In a recent analysis, researchers used a large set of grocery shopping data to track food and drink sales before and after the city of Seattle implemented a sugary drinks tax in January of 2018. The data set itself—gathered by marketing insight firm Nielsen — was huge, representing 45% of all food store sales in the city for 2017, 2018, and 2019. To create a control group, researchers also obtained the same data for the nearby city of Portland, Oregon, which doesn’t have a sugary drinks tax in place.
To account for different sugar levels in various beverages, a team led by Lisa Powell, health policy professor at the University of Illinois at Chicago, coded each type of drink by its exact sugar content. In doing so, they found that the total amount of sugar sold through taxed drinks dropped by 23% in Seattle compared to sales of the same products in Portland, one year after the implementation of the soda tax. That decline held for the following year as well, suggesting that the dip was not just a fluke.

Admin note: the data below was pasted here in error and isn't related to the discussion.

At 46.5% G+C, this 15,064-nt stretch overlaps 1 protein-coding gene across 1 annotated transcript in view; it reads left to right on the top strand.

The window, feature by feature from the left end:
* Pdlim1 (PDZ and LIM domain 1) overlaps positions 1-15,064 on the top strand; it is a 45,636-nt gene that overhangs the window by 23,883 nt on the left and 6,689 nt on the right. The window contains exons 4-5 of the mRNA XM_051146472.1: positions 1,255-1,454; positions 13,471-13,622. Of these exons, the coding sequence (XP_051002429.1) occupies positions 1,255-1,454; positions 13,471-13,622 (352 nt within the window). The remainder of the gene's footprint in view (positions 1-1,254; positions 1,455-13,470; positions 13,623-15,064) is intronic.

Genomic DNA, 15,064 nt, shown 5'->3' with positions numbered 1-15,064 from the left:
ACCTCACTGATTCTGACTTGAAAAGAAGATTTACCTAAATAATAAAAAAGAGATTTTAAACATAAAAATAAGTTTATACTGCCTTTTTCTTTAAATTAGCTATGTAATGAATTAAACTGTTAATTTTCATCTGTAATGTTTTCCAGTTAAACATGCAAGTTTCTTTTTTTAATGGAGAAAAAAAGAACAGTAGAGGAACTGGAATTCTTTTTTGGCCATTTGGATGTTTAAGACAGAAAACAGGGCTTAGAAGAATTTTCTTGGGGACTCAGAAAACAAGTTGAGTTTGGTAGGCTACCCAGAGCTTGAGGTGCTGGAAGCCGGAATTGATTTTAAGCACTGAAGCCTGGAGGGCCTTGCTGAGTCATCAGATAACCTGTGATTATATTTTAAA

“These results suggest that sugar-sweetened beverage taxes may effectively yield permanent reductions in added sugars sold from sugar-sweetened beverages in food stores,” the authors wrote in a paper published in Journal of the American Medical Association.
But the researchers didn’t stop there. They also wanted to know if shoppers might be getting sugar from other foods instead—a possibility that soda tax opponents have argued would become commonplace. Were Seattle residents simply swapping out Mountain Dew for candy bars? To find out, the researchers also analyzed sales data for untaxed drinks like flavored milk, sweets — which the team defined to include candies, desserts, and baked goods — as well as loose sugar. Over the course of months, Powell’s team painstakingly coded each product sold by its sugar content and then calculated just how much sales of these products changed after the soda tax went in place.